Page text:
Our 37-cent stamps are out of fashion, and we needed to stay out of debtors’ prison, so The Observer dropped in at the U.S. Post Office. We asked for a roll of the new stamps and some 2-centers for our old so we could quickly dispatch a few bill payments. The post-lady at the counter got our stamps together and asked, “Would you like a stuffed animal, a phone card, some packaging materials or framed art with that?”
The question was so odd we asked her to repeat it. She obliged.
Then we asked her if she felt like she was working at Burger King. Yes, she said, under her breath. If she doesn’t ask everyone who comes to her counter to buy stamps about the other items, she’ll lose her job, she said. And she gets mighty tired of repeating it.
Why is the post office selling stuffed animals? Is it now a gallery? Will someone buy packaging and ask, “Could you supersize that?” Will the post-lady one day be asking, “Would you like stamps with that?”
The postal higher-ups need to know: We don’t go to the post office to buy stuffed animals or framed art. We want to mail something, and we don’t want to dally, and we don’t want the P.O. to dally. It’s enough to make you, well, go postal.
When Jermain Taylor slipped into the back door of Nu for a party honoring his selection as Arkansan of the Year by this paper, The Observer nudged our way through the cocktail-carrying crowd to see him. We stopped short of knocking people down, which meant we couldn’t get closer than five feet, but from that vantage we could see that a woman next to him was rubbing the middleweight champ’s head. That’s sort of fresh, we thought. We inquired of the person next to us who she might be.
His elementary school teacher, came the answer; fourth grade, maybe? She was weeping over her successful student. Taylor looked proud and happy to be having his head rubbed.
Teachers can get away with that stuff. Especially elementary school teachers.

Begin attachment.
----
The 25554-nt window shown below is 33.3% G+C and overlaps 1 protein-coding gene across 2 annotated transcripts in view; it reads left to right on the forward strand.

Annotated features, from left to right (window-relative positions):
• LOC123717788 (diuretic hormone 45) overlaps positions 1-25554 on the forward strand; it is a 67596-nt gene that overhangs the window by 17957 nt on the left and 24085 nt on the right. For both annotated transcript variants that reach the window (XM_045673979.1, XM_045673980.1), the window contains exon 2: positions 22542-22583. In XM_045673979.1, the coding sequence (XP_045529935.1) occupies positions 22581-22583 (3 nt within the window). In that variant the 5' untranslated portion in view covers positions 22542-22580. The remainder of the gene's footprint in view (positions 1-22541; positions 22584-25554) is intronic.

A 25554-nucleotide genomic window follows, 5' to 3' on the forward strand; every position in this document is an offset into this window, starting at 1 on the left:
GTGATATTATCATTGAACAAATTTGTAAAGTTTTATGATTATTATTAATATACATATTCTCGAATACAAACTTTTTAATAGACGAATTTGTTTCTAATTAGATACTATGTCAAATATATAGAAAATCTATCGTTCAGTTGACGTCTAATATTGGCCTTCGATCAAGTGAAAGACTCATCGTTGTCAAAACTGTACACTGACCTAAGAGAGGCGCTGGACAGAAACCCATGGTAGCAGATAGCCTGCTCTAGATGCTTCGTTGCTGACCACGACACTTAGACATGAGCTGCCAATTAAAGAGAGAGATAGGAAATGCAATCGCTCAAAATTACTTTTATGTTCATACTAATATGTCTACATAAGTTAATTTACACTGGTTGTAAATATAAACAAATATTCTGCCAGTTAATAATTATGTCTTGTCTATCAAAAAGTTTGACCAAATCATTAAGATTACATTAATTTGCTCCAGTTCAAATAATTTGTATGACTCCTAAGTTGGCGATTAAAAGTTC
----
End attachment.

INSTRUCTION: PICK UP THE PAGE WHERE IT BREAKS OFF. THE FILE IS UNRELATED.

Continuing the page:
The Observer’s always had an overactive sense of fairness — we even once divided up our little sister’s haul from Santa right down the middle, half for her and half for us — and it’s been mightily offended this week.
We decided to get scientific about losing the extra junk in our truck, and put fingers to calculator to figure out the numbers behind our personal butt-reduction goals.
The first: To lose a mere pound a week, we’d have to burn 500 more calories a day than we took in. That’s, well, a lot. And a lot unfair: 500 calories is dessert and a glass of wine on the way in, 90 minutes walking uphill at 3.5 mph on the way out. (Though just an hour playing wallyball, according to the website we found. We’d gladly give it a try if we had a clue what it was.)
But here’s what has us ready to go all Norma Rae: The Observer’s friend and uphill-walking partner found a formula for computing exactly how many calories a day you burn just being you, taking into account your age, weight, height and activity level (desk job = sedentary, no matter what you do after 5 p.m.).
Our magic number? 1,559. Anything above that has to come off on the treadmill.
That’s not much, y’all. Every food label in existence pretends we all get 2,000 calories a day. And the skinnier we get, the fewer calories we’re allowed. There should really be an appeals process here.
On the bright side, 1,559 calories means we could have dessert and a glass of wine for breakfast, lunch and dinner every day and not gain an ounce. As long as we ate nary a carrot stick in between.
If you’re a glutton for bad news, here’s the formula:
655 + (4.3 x weight in pounds) + (4.7 x height in inches) — (4.7 x age in years) = your basal metabolic rate, or how many calories you’d burn every day if you didn’t get out of bed. Multiply that by 1.1 if you work a desk job, 1.2 if your job entails light activity, 1.3 for medium (an athlete, according to our source), 1.4 for heavy (say, lumberjack). The result is your active metabolic rate. Any exercise you get outside of work counts extra.